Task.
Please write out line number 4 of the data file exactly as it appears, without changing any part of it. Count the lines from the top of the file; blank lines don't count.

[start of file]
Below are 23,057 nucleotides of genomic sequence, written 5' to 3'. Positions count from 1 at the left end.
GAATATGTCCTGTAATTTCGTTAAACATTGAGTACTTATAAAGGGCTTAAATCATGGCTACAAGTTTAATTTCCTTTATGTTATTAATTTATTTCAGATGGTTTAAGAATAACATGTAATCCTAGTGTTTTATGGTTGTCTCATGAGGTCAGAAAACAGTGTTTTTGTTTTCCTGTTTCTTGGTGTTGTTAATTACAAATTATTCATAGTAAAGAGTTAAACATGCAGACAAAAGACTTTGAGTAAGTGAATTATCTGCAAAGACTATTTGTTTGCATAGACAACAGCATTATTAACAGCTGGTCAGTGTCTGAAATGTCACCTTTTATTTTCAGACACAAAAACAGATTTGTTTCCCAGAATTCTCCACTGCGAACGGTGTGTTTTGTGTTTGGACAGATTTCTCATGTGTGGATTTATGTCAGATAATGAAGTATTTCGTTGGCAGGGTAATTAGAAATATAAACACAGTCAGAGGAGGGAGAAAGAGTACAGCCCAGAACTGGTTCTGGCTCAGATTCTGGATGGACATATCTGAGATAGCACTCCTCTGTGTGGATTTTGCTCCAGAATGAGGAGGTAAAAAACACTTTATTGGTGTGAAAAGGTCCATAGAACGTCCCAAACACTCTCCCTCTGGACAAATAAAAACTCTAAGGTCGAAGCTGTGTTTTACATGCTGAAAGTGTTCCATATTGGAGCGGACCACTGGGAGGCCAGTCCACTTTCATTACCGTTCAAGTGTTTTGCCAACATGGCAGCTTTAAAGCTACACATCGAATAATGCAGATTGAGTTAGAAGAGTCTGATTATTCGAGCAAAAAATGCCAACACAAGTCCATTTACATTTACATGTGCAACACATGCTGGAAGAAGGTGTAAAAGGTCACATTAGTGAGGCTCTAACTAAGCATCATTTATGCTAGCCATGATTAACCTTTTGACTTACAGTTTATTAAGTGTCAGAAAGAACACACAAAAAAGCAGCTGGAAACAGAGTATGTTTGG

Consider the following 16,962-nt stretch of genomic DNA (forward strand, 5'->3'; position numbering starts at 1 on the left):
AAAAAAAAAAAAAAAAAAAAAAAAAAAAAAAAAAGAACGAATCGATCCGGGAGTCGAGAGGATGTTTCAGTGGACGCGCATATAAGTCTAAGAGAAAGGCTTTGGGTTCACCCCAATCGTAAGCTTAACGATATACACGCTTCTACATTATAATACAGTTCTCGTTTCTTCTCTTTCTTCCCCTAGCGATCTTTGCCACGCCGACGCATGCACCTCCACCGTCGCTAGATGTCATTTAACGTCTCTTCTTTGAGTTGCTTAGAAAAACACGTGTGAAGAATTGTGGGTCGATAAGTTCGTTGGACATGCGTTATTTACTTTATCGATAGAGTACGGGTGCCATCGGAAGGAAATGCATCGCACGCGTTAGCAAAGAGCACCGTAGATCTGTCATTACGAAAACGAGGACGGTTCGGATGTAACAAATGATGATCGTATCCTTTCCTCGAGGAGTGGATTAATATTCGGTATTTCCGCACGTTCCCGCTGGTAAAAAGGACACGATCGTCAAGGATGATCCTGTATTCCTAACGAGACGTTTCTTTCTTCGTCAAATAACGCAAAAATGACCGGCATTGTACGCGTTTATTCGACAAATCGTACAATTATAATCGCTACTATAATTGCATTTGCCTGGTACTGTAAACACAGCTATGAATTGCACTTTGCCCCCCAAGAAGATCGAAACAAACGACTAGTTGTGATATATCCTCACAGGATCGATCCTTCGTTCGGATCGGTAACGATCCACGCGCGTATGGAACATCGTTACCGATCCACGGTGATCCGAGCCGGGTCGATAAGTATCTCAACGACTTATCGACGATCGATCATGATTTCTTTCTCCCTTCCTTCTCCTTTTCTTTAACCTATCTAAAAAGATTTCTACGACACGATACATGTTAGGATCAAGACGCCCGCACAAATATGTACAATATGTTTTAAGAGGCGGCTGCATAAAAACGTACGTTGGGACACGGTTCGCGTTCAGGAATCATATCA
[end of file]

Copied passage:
AAAAAAAAAAAAAAAAAAAAAAAAAAAAAAAAAAGAACGAATCGATCCGGGAGTCGAGAGGATGTTTCAGTGGACGCGCATATAAGTCTAAGAGAAAGGCTTTGGGTTCACCCCAATCGTAAGCTTAACGATATACACGCTTCTACATTATAATACAGTTCTCGTTTCTTCTCTTTCTTCCCCTAGCGATCTTTGCCACGCCGACGCATGCACCTCCACCGTCGCTAGATGTCATTTAACGTCTCTTCTTTGAGTTGCTTAGAAAAACACGTGTGAAGAATTGTGGGTCGATAAGTTCGTTGGACATGCGTTATTTACTTTATCGATAGAGTACGGGTGCCATCGGAAGGAAATGCATCGCACGCGTTAGCAAAGAGCACCGTAGATCTGTCATTACGAAAACGAGGACGGTTCGGATGTAACAAATGATGATCGTATCCTTTCCTCGAGGAGTGGATTAATATTCGGTATTTCCGCACGTTCCCGCTGGTAAAAAGGACACGATCGTCAAGGATGATCCTGTATTCCTAACGAGACGTTTCTTTCTTCGTCAAATAACGCAAAAATGACCGGCATTGTACGCGTTTATTCGACAAATCGTACAATTATAATCGCTACTATAATTGCATTTGCCTGGTACTGTAAACACAGCTATGAATTGCACTTTGCCCCCCAAGAAGATCGAAACAAACGACTAGTTGTGATATATCCTCACAGGATCGATCCTTCGTTCGGATCGGTAACGATCCACGCGCGTATGGAACATCGTTACCGATCCACGGTGATCCGAGCCGGGTCGATAAGTATCTCAACGACTTATCGACGATCGATCATGATTTCTTTCTCCCTTCCTTCTCCTTTTCTTTAACCTATCTAAAAAGATTTCTACGACACGATACATGTTAGGATCAAGACGCCCGCACAAATATGTACAATATGTTTTAAGAGGCGGCTGCATAAAAACGTACGTTGGGACACGGTTCGCGTTCAGGAATCATATCA